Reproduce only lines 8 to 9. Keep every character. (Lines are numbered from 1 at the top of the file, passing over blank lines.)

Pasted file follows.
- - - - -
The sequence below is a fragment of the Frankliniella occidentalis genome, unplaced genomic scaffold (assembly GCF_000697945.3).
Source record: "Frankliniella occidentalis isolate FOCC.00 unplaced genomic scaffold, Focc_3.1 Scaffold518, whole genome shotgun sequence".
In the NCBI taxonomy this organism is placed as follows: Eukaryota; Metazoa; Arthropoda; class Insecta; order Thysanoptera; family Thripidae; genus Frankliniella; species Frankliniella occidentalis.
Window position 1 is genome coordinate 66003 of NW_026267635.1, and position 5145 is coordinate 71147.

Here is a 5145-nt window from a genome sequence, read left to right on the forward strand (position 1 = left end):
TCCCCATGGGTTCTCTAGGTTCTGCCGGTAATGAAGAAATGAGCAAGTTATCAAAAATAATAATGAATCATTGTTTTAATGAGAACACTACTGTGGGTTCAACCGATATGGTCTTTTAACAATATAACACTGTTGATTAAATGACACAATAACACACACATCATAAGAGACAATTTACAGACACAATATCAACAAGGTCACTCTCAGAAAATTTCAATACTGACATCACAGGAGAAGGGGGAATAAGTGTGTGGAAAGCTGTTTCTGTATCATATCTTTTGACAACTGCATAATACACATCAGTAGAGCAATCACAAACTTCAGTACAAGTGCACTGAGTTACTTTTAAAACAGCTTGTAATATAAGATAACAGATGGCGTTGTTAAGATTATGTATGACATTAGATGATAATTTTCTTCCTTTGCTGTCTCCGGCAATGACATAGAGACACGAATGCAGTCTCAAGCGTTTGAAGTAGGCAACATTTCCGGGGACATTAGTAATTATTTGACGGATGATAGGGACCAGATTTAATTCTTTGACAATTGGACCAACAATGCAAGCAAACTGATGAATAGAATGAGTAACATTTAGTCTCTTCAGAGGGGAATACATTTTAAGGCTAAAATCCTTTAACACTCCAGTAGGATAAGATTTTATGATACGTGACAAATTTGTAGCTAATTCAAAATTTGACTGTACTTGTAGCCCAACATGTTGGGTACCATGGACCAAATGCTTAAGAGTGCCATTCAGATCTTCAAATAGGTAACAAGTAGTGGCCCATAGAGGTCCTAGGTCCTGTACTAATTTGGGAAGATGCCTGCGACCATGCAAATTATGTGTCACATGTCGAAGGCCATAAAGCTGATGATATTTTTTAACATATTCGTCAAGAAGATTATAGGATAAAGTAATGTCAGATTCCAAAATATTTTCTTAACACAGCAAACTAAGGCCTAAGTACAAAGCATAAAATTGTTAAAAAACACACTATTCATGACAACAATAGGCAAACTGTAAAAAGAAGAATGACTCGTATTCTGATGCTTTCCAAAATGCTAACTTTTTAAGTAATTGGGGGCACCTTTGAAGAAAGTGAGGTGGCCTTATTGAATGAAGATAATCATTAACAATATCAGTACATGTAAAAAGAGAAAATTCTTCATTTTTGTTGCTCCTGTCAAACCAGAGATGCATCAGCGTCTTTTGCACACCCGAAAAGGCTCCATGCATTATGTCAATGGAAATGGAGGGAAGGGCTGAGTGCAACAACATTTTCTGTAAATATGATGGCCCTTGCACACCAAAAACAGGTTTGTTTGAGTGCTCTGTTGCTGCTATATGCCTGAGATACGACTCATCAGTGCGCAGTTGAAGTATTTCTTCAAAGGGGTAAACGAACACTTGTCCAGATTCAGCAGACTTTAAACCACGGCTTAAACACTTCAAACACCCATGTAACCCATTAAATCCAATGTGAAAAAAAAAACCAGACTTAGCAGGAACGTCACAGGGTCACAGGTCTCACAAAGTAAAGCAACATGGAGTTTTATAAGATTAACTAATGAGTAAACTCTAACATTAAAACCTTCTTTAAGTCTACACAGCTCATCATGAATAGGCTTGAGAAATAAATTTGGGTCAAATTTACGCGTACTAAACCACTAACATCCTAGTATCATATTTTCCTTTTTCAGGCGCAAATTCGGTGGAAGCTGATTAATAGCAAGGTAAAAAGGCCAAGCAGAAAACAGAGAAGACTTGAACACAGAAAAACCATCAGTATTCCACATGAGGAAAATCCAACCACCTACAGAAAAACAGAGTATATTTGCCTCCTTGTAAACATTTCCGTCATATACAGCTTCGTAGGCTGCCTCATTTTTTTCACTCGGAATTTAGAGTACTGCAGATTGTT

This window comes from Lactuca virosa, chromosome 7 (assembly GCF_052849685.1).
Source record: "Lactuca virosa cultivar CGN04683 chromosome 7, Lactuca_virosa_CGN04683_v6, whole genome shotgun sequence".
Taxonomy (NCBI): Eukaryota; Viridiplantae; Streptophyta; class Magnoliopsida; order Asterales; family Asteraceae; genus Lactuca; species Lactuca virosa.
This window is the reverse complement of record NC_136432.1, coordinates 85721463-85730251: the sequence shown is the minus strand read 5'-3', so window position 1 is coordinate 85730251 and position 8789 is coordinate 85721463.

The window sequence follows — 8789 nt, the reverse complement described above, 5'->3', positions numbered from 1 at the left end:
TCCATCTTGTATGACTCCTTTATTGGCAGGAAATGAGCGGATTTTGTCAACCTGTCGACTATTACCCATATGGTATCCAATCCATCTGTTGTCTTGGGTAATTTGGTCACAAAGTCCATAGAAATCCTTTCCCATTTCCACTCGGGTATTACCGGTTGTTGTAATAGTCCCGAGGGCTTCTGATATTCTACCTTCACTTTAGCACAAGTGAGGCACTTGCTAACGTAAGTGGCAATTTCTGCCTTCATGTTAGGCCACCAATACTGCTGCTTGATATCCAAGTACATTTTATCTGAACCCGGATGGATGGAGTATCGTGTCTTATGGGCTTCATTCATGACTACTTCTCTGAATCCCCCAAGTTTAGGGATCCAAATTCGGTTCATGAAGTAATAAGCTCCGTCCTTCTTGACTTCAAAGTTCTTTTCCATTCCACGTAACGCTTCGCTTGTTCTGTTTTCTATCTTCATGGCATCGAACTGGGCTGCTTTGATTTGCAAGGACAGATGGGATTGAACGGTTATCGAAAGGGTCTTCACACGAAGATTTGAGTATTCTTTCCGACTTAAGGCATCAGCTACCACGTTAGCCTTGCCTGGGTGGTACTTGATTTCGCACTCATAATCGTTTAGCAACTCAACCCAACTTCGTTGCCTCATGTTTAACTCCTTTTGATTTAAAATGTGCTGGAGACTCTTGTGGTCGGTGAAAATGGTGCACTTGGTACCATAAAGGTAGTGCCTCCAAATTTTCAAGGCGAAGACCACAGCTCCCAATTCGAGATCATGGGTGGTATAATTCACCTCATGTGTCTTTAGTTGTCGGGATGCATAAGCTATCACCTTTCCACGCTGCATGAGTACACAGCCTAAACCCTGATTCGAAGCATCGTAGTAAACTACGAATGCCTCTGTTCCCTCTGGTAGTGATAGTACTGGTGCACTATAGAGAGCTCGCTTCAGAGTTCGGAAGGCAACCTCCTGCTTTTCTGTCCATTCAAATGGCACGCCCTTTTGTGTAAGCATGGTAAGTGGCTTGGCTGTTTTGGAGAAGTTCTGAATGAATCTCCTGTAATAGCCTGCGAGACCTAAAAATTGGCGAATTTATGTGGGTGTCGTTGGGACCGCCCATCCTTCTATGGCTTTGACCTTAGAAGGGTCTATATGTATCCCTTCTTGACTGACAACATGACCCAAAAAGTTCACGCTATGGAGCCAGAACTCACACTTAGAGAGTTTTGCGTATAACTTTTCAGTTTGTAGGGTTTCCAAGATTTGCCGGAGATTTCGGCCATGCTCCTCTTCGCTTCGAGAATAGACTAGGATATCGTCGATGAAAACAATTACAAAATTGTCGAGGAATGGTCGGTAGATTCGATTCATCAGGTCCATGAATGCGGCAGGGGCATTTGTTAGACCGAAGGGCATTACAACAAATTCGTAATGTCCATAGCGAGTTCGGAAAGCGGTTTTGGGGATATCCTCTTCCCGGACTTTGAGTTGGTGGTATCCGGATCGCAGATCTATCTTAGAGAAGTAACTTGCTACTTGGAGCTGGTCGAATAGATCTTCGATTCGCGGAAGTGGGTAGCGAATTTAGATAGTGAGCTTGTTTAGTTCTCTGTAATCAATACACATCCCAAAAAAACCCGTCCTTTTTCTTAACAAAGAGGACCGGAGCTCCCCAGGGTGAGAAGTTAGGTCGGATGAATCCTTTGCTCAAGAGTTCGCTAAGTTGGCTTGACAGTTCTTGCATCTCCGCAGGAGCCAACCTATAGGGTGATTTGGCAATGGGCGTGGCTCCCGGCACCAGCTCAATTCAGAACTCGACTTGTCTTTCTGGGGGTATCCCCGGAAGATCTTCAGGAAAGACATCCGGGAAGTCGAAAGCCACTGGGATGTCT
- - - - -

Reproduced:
Source record: "Lactuca virosa cultivar CGN04683 chromosome 7, Lactuca_virosa_CGN04683_v6, whole genome shotgun sequence".
Taxonomy (NCBI): Eukaryota; Viridiplantae; Streptophyta; class Magnoliopsida; order Asterales; family Asteraceae; genus Lactuca; species Lactuca virosa.